13 Quotes That Are Keeping Me Going in the Age of Trump


Welp, I'm devastated. But I'm not here to talk about that.

I'm here to share some words of wisdom that are keeping me going. I hope they do the same for you.

Whatever and whomever you turn to right now, choose things that will nurture you and give you hope. Choose courage and perseverance and strength.

Because, while you can take as long as you need, you eventually have to re-engage with this crazy country of ours.

We need you.

 1. Healing started with Kate McKinnon making me sob in a good way.


Love is not a victory march./It's a cold and it's a broken hallelujah.

2. Then I turned to my favorite when things are going to shit—Ken Kesey.


There is evidence of bad shit having been survived before. Ancient Advice left in cave by Wise French Caveman: "When Bigbad Shit come, no run scream hide. Try paint picture of it on wall. Drum to it. Sing to it. Dance to it. This give you handle on it."

3. I girded my loins with Albus Dumbledore.


It was important, Dumbledore said, to fight, and fight again, and keep fighting, for only then could evil be kept at bay, though never quite eradicated.

4. And let Leslie Knope remind me what we're fighting for.


I acknowledge that Donald Trump is the President. I understand, intellectually, that he won the election. But I do not accept that our country has descended into the hatred-swirled slop pile that he lives in. I reject out of hand the notion that we have thrown up our hands and succumbed to racism, xenophobia, misogyny, and crypto-fascism. I do not accept that. I reject that. I fight that. Today, and tomorrow, and every day until the next election, I reject and fight that story. I work hard and I form ideas and I meet and talk to other people who feel like me, and we sit down and drink hot chocolate (I have plenty) and we plan. We plan like mofos. We figure out how to fight back, and do good in this infuriating world that constantly wants to bend toward the bad. And we will be kind to each other, and supportive of each other’s ideas, and we will do literally anything but accept this as our fate.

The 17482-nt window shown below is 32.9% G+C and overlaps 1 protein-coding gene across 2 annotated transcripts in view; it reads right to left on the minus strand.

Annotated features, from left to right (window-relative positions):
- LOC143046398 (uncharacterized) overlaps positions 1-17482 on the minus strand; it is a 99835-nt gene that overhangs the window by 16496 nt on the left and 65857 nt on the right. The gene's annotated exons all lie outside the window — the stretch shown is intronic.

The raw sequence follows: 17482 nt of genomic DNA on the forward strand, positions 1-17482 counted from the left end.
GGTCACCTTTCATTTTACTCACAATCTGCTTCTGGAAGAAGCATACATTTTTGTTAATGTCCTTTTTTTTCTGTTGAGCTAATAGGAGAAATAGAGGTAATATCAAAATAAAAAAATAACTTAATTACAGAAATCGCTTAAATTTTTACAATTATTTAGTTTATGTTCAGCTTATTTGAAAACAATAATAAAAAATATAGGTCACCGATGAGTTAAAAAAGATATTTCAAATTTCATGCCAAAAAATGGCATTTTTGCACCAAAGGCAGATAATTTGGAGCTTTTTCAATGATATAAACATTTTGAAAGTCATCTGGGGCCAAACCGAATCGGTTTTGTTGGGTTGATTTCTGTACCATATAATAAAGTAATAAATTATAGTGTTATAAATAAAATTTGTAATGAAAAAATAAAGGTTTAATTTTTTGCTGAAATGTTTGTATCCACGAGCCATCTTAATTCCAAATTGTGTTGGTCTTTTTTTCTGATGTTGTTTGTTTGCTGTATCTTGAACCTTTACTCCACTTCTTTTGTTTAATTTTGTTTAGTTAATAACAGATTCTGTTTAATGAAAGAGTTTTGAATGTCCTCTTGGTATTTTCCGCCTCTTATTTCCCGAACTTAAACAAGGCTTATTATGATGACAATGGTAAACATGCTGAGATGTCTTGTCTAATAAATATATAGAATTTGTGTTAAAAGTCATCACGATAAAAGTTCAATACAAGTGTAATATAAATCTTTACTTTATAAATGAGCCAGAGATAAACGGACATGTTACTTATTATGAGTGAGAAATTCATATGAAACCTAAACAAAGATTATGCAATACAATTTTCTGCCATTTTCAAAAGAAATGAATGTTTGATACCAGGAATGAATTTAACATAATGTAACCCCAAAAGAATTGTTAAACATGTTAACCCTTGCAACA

5. I turned to lean on Obama's philosophy of hope harder than ever before.


Being cynical is easy. It's having hope in the face of adversity that's hard—but essential.

6. And learned that Seth Myers would be the man on late night who would make me feel most inspired.


I do really feel for the parents who had to explain this to their kids this morning, especially parents with daughters, becausea lot of them, like me, probably thought Hillary would be our first woman president—but she won't be.

But that does mean that someone's daughter is out there right now who will one day have that title, and maybe you're a woman who's currently a senator, maybe you're still in college. Hopefully, you're not still a toddler, but who knows? With the way things went last night, who knows.

The fact is, we don't know who you are, but I imagine this moment today will be a defining one for you, one that will make you work harder and strive farther—and whoever you are, I hope I live to see your inauguration. And I hope my mom does, too.

7. Lest I let myself fall too far towards the "acceptance" stage of grief, I let John Oliver kick me in the pants.


If we don’t get actively involved to at least mitigate Trump’s damage, things will not be okay. And yes, the sun will rise each day, but the continuing rotation of the earth should not be your baseline expectation of American society. [...] Keep reminding yourself, "This is not normal."